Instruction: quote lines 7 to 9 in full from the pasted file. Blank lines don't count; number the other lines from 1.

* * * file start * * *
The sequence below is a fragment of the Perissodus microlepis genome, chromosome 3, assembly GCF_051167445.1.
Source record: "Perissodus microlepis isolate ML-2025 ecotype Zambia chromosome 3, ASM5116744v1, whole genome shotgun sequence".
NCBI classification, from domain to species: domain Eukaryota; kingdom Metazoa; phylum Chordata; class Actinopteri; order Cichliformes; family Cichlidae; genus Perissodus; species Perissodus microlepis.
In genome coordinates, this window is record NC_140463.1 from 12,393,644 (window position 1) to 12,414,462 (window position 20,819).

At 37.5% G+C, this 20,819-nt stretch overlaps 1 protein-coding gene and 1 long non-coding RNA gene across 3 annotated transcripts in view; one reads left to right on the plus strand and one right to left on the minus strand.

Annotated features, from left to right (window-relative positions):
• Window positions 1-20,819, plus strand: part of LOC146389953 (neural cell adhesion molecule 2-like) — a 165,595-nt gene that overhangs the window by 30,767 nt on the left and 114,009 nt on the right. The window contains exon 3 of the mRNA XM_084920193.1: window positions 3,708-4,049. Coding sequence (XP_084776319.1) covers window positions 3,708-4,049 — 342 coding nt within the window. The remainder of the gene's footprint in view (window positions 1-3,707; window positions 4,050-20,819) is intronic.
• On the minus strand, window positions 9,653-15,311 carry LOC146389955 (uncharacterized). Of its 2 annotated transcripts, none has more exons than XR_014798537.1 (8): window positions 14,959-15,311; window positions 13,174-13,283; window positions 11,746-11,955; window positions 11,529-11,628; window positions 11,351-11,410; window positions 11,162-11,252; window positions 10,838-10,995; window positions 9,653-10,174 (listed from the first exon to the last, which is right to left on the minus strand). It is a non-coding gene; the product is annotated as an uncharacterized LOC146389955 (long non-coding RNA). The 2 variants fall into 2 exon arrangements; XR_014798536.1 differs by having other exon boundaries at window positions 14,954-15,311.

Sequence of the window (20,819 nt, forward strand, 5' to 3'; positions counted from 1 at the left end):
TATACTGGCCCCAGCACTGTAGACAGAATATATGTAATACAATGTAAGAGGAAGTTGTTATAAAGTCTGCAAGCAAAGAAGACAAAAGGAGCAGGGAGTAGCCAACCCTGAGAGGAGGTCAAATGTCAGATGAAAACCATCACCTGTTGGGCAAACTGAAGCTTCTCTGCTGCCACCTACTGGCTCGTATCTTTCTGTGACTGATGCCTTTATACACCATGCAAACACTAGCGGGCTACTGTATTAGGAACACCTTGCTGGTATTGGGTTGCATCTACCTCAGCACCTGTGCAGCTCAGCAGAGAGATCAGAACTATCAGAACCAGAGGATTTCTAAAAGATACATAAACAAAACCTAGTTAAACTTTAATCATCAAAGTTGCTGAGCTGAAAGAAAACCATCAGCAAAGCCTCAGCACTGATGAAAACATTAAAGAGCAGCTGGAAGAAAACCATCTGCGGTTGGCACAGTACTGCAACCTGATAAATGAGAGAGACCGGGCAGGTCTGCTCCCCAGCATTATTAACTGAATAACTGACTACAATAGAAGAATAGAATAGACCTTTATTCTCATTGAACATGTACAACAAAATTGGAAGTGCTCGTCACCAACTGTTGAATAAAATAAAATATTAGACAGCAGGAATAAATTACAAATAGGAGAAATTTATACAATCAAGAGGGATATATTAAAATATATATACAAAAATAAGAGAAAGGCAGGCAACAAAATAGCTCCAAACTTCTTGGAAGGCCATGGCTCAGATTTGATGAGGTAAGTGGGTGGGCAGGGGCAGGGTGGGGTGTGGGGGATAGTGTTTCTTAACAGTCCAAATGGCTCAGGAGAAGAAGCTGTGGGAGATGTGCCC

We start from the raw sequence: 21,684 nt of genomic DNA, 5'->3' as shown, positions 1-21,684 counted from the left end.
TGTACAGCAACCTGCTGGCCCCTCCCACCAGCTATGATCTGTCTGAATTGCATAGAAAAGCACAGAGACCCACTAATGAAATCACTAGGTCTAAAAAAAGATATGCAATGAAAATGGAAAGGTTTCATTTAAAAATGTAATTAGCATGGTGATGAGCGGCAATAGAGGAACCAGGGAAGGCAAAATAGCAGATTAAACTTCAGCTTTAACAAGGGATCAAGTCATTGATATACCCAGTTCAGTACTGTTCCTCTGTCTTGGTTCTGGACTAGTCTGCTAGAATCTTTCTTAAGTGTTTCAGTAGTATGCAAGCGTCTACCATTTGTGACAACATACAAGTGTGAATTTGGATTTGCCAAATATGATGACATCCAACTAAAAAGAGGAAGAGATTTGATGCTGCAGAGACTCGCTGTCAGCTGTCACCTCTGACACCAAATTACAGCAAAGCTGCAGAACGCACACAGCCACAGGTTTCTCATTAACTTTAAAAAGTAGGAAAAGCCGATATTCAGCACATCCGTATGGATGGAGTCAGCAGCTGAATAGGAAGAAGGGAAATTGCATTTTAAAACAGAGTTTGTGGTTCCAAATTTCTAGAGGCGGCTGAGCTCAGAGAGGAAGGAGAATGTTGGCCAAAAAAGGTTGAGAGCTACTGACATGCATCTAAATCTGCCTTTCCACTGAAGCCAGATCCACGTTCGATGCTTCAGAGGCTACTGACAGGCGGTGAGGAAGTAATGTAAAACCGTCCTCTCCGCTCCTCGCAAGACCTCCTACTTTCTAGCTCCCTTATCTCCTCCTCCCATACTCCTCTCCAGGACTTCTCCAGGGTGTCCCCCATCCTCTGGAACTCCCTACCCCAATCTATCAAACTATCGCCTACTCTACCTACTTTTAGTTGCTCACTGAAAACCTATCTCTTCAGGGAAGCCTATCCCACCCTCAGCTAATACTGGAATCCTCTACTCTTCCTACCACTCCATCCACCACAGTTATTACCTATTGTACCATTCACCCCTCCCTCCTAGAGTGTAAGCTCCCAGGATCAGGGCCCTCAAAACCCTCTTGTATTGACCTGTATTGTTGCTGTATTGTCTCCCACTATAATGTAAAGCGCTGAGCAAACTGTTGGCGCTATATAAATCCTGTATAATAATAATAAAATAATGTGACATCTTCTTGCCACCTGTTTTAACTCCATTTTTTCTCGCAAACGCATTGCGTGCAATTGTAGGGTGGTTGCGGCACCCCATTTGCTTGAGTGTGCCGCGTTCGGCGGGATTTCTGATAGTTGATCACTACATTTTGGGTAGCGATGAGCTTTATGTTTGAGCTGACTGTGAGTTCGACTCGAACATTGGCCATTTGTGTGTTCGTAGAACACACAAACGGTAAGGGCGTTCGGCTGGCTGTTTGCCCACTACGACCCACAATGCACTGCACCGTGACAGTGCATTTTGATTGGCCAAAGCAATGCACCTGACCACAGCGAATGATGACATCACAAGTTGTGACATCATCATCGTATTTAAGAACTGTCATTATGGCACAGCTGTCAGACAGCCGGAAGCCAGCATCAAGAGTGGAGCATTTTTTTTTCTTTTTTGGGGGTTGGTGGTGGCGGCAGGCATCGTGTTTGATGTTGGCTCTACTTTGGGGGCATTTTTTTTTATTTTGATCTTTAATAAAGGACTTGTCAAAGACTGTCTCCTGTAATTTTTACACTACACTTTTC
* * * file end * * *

• Window positions 1-20,819, plus strand: part of LOC146389953 (neural cell adhesion molecule 2-like) — a 165,595-nt gene that overhangs the window by 30,767 nt on the left and 114,009 nt on the right. The window contains exon 3 of the mRNA XM_084920193.1: window positions 3,708-4,049. Coding sequence (XP_084776319.1) covers window positions 3,708-4,049 — 342 coding nt within the window. The remainder of the gene's footprint in view (window positions 1-3,707; window positions 4,050-20,819) is intronic.
• On the minus strand, window positions 9,653-15,311 carry LOC146389955 (uncharacterized). Of its 2 annotated transcripts, none has more exons than XR_014798537.1 (8): window positions 14,959-15,311; window positions 13,174-13,283; window positions 11,746-11,955; window positions 11,529-11,628; window positions 11,351-11,410; window positions 11,162-11,252; window positions 10,838-10,995; window positions 9,653-10,174 (listed from the first exon to the last, which is right to left on the minus strand). It is a non-coding gene; the product is annotated as an uncharacterized LOC146389955 (long non-coding RNA). The 2 variants fall into 2 exon arrangements; XR_014798536.1 differs by having other exon boundaries at window positions 14,954-15,311.

Sequence of the window (20,819 nt, forward strand, 5' to 3'; positions counted from 1 at the left end):